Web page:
Not to gross anyone out, but we have a bit of an infestation at the farm. (Seriously, if you’re eating, you might want to come back later).
It started the first spring that we lived here. On Easter weekend, the moths arrived.
The first year, I had just brought in a big bouquet of forsythia branches, so we thought the flowers must have been the source.
We spent all spring and most of the summer battling the moths. They were dusty creatures that left behind a smudge when we squished them. Our ceiling, which was so disgusting before we painted it, was mostly marked by moths.
I emptied cupboards and closets and sprayed insect killer. We vacuumed webs. And nothing changed. The moths just kept coming.
Finally, the weather turned cold, and they stopped.
But the following spring, they were back. There was no forsythia to blame this time. It seemed that the moths were somewhere in the house. We smacked and squashed and slapped. We were both disgusted and resigned.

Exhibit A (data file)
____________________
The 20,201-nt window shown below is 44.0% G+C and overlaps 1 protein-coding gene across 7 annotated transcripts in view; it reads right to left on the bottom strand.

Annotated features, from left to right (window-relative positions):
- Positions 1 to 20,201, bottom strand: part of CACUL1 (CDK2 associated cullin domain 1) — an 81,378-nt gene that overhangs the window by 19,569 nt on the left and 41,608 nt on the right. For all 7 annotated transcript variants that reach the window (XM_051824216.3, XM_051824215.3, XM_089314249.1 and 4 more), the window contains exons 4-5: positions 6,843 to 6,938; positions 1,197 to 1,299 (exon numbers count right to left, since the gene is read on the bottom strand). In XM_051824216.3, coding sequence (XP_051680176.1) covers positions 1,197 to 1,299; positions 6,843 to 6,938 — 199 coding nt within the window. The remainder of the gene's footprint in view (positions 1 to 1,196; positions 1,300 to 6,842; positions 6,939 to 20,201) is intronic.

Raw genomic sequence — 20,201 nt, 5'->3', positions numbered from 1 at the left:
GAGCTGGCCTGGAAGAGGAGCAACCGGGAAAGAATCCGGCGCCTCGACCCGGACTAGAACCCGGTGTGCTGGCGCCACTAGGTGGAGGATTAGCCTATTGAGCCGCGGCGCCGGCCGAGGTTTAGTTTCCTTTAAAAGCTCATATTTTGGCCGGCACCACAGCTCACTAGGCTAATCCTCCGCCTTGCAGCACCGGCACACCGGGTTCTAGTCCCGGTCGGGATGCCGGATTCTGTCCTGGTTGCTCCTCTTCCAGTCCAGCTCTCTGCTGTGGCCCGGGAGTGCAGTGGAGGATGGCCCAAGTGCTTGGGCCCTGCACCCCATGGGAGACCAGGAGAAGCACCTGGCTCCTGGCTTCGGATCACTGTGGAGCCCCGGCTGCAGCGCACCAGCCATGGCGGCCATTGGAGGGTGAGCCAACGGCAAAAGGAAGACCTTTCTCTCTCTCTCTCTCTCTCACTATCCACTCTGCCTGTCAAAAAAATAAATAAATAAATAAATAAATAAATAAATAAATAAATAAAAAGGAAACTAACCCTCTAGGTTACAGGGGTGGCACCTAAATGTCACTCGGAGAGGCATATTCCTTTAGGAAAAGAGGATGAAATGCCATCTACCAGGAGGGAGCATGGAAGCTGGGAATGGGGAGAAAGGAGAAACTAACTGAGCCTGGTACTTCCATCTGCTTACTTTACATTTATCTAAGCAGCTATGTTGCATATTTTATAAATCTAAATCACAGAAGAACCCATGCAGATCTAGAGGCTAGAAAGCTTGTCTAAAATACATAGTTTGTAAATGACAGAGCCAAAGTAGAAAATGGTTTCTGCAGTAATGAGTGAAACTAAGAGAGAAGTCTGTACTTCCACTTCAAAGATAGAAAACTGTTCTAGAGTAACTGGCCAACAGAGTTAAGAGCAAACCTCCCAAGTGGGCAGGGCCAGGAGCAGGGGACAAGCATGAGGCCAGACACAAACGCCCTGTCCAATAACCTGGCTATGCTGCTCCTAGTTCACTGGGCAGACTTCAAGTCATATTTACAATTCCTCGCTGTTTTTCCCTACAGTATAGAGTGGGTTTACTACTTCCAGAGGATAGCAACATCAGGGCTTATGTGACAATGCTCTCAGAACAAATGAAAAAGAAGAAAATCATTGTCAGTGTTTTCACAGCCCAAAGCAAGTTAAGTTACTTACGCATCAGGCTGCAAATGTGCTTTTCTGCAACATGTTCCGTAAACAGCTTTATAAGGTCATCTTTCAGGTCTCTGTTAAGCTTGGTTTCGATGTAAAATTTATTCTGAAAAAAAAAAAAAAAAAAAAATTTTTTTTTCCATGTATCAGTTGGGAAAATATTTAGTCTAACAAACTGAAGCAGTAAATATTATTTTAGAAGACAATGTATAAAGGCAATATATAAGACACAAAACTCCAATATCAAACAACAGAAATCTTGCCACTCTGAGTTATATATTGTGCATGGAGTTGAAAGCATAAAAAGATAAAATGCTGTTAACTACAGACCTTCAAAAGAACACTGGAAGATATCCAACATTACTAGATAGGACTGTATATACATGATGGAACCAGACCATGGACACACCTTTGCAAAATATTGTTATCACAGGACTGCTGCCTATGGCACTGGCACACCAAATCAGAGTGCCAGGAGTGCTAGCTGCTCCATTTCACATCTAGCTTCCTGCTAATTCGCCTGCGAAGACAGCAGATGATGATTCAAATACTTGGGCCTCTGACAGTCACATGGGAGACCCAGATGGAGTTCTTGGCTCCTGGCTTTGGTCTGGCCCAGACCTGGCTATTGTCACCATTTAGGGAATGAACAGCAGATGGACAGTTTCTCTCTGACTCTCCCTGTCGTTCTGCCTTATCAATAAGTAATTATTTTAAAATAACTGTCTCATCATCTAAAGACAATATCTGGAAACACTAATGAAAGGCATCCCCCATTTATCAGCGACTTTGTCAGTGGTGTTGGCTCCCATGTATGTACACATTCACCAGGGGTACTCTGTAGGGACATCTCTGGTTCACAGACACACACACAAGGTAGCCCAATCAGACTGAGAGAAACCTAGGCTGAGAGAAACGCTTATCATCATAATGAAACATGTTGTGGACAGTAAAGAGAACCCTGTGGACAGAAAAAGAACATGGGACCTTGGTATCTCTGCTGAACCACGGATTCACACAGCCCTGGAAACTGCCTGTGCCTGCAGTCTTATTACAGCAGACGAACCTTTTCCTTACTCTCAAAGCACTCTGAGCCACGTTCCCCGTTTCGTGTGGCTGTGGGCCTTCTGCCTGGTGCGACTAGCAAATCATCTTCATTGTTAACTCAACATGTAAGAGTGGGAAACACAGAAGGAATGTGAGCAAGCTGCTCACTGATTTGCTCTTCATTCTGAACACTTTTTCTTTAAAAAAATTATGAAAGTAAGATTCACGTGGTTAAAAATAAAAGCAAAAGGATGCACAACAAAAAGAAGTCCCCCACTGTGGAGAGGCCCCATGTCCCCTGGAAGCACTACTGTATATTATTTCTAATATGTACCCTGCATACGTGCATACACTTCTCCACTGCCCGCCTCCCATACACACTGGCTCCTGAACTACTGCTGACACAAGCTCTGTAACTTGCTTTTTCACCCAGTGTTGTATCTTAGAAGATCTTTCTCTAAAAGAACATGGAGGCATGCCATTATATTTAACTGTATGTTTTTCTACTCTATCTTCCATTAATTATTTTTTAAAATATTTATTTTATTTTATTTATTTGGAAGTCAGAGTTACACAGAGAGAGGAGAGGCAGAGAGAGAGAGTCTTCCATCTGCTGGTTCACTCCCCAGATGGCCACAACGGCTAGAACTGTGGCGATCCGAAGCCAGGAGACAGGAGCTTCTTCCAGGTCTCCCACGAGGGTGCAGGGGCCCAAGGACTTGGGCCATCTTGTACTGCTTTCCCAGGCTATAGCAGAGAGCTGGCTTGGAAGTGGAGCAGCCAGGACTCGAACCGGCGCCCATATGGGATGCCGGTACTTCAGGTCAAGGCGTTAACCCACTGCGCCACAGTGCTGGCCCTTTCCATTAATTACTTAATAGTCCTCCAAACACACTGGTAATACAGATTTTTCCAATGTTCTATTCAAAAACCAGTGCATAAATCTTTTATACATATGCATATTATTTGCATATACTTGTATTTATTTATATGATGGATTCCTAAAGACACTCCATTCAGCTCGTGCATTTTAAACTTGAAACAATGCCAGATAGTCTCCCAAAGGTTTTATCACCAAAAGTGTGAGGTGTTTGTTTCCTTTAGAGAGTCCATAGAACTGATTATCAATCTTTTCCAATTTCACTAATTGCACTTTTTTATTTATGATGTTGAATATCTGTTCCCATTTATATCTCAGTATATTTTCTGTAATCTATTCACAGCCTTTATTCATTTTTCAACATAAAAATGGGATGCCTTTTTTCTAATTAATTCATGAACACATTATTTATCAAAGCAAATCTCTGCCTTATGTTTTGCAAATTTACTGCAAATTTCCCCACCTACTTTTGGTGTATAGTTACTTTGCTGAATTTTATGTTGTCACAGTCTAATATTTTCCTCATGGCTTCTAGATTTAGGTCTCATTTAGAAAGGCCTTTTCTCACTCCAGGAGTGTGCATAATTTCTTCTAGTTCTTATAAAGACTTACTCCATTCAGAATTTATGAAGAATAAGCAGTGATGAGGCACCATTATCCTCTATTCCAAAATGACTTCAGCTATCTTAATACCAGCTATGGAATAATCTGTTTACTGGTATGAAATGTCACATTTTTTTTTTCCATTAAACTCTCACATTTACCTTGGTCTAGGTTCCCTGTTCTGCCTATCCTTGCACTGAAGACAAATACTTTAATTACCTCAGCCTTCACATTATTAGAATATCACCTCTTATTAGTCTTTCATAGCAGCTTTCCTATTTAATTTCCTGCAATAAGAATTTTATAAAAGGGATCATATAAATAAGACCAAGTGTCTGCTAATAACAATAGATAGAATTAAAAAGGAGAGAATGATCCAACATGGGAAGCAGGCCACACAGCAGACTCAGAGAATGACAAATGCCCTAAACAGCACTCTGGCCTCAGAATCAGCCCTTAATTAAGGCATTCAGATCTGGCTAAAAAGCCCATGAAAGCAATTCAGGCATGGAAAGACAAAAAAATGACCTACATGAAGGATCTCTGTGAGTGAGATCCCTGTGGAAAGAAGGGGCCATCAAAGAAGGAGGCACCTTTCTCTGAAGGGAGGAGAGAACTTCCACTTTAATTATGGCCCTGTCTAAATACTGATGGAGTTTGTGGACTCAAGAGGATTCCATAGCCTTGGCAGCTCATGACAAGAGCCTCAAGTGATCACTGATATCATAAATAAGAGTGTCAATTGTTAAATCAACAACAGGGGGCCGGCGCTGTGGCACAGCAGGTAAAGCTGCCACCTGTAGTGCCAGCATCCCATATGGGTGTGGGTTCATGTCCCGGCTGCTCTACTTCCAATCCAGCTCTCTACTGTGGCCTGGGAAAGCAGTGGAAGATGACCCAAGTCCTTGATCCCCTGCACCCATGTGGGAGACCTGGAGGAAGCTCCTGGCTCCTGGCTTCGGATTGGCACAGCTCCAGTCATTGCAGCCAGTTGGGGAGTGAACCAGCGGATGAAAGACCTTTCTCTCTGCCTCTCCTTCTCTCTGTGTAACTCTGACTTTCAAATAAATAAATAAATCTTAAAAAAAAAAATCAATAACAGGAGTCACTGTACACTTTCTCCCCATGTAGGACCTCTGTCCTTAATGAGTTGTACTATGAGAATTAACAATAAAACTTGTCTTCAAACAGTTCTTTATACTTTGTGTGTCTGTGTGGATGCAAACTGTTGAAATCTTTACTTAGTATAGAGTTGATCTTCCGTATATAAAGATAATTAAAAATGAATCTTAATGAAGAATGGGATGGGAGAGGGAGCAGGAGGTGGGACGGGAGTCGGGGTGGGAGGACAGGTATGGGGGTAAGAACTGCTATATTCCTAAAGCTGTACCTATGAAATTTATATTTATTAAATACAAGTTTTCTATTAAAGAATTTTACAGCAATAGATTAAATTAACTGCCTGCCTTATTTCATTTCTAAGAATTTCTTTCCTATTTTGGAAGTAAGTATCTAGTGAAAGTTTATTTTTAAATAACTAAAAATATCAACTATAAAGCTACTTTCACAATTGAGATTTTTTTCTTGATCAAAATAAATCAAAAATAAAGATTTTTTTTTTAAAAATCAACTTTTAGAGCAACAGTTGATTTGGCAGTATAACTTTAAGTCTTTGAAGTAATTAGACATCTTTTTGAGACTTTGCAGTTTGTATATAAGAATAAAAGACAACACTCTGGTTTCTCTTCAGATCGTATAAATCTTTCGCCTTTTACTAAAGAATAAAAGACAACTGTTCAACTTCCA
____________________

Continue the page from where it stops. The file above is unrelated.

They didn’t seem to be the types of moths that threaten wool clothing. Instead, they seemed to congregate in the kitchen. They liked crackers and rice and cereal. They munched on our food, spun webs and occasionally we spotted their maggot-like larvae crawling around. It was totally gross. But we had no idea where they were coming from.
Then this spring, we decided we had to try something new. We found some moth traps and hung them around the kitchen.
Our goal was to kill one generation before they had a chance to reproduce. We were vigilant about killing any that we saw. To avoid putting more smudges on our freshly painted ceiling and walls, we kept our handheld vacuum handy to suck them up. The traps filled up, and we deployed fresh ones. They’re basically a sticky sheet of cardboard with little scent capsules that go inside.
The traps seem to work. Although I don’t think we accomplished our mission of killing a whole generation, there have been slightly fewer moths this year than previously. I feel like they live somewhere in the kitchen, within the walls, behind the cabinets. I don’t think the moths will truly go away until we renovate the kitchen.
And as much as I want that project to happen–for more reasons than just the moths–it’s probably at least a few years away still.
I realize that creepy crawlies are part of country living. However, the moths can move on a n y t i m e.
Anyone else ever dealt with moths? Any tips to share?